Kidd the Great was born and raised in Houston’s West End, an area that many people errantly consider The Heights these days, along the Washington Avenue corridor. As any Houston area resident can tell you, Washington Avenue was straight ghetto as recent as ten years ago, before gentrification took a foothold and created the Washington Strip Houston we now know, full of condos and upscale bars.
I met Kidd The Great about two years ago by catching a ride in his taxi. This vehicle is unforgettable. It has a custom Bentley grill installed, chrome all around, 24 inch custom wheels, a Playstation 3, and custom surround sound with a 15 inch subwoofer in the trunk.
While riding in Kidd’s “Ghetto Fab Cab”, as he calls it, you can play video games, sing karaoke, or surf the web on his Wi-fi connection. If you’ve never seen a taxi with a tv monitor in it, this one has seven.
“I’m not just a cab driver. I provide a service to the community.” Kidd explains. “If someone is looking for a product or service, I’ll find it for you. That’s what I do.”
The Ghetto Fab Cab is not a novelty. It is the key to Kidd’s success, because he’s hasn’t put thousands of dollars into this vehicle to increase cab fare or get more customers. He’s doing it to promote his new album, “How I Be Liking My Mic”, and it’s working.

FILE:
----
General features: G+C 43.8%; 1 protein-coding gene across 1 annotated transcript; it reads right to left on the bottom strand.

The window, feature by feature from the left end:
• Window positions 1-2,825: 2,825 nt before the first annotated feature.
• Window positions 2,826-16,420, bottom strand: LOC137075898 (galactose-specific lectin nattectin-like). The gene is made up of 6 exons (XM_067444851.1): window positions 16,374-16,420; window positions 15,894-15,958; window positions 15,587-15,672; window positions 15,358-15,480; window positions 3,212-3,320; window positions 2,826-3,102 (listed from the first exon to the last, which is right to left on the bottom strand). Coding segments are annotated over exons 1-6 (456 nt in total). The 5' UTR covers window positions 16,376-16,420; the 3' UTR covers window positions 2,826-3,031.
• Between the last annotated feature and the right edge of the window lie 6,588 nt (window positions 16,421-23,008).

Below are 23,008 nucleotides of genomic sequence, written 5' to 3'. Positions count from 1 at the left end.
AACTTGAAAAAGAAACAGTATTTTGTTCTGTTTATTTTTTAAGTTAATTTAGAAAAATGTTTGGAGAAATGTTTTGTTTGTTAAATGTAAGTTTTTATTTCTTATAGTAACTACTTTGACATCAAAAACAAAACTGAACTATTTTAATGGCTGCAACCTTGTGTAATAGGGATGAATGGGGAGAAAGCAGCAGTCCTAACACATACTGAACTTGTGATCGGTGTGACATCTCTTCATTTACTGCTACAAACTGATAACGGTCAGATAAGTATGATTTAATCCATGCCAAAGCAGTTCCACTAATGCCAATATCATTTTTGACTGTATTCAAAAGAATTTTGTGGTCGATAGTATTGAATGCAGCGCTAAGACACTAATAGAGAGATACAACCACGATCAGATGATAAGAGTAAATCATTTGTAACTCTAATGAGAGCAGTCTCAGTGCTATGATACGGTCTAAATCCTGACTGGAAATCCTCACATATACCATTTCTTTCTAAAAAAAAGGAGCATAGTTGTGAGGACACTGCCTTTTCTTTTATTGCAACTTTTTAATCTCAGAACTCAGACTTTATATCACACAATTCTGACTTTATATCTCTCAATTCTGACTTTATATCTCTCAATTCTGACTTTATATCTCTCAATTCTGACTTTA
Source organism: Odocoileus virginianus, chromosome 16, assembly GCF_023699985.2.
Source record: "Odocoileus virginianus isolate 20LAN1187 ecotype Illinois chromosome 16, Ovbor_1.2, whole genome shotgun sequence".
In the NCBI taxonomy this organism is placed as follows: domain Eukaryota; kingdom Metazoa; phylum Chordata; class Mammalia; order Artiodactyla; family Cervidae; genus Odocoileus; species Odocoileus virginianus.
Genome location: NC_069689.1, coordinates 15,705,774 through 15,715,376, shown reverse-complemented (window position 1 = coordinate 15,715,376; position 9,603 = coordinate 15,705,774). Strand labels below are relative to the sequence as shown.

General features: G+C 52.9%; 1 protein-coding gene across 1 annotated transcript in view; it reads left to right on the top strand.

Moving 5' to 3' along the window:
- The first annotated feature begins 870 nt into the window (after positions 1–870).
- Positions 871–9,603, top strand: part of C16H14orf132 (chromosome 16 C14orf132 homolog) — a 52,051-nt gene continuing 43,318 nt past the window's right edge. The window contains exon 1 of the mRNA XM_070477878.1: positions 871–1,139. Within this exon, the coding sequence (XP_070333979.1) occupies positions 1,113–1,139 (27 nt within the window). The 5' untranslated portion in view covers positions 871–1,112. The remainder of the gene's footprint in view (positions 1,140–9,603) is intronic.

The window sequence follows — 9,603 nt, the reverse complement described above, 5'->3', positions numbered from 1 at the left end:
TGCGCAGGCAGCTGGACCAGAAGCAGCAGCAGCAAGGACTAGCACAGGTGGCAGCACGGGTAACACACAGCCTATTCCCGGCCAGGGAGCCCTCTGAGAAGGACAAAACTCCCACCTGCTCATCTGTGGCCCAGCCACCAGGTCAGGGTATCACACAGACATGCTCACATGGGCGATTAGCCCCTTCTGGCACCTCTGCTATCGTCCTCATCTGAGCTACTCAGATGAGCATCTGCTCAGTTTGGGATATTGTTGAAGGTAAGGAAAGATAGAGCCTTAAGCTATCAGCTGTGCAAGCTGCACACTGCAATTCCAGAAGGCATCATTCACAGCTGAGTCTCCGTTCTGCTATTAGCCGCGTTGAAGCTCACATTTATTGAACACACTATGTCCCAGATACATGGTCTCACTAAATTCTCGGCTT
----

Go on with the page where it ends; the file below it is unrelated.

I was so impressed with Kidd’s skills when first hearing his tracks, I asked him for an interview over lunch, which turned out to be an all-day experience in the front seat of the Ghetto Fab Cab.
Kidd sold crack cocaine in his youth to get by, but doesn’t elaborate much on the subject. He’s 35 now, so you can guess that he was probably slinging rocks around the same time UGK’s “Hard to Swallow” dropped in 1992, which is pretty much an instructional guide on the masterful subject of slinging rocks. Those days are long behind him, but the experience was integral to his music.
Kidd has been rhyming as long as he can remember. He got his first start when his cousin and fellow rap artist J auRa introduced him to (now defunct) local label Unified Records. He joined Texas Ballers, a Southern rap team that enjoyed limited local success, with an album that was later chopped and screwed by Swishahouse. In the meantime, 2Tone, founder and producer of Texas Ballers, was in the process of discovering a young Hollywood Floss- Kidd’s best friend from childhood, who was raised with him as if they were brothers.
Kidd explains, “Hollywood’s a real producer. He saw what we were doing, wanted in, and jumped right in and ran with it. He’s a natural- you’ll hear his stuff on ESPN, read about him in XXL magazine. If you want one of his albums, you can get it at Best Buy. He produced my new album and built most of these tracks you’re hearing.”
Kidd lists his influences as James Brown, George Clinton, Cappadonna, K-Rino, Elton John, Radiohead, Kurt Cobain, D’Angelo, Wu-Tang, Isley Brothers, and everything Johnny Cash has ever done.
“If you want to get into music, take it home with you and sleep with it. She’s your girl, and you’ve gotta wake up with her. If you neglect her, she’ll take off and find somebody else. ”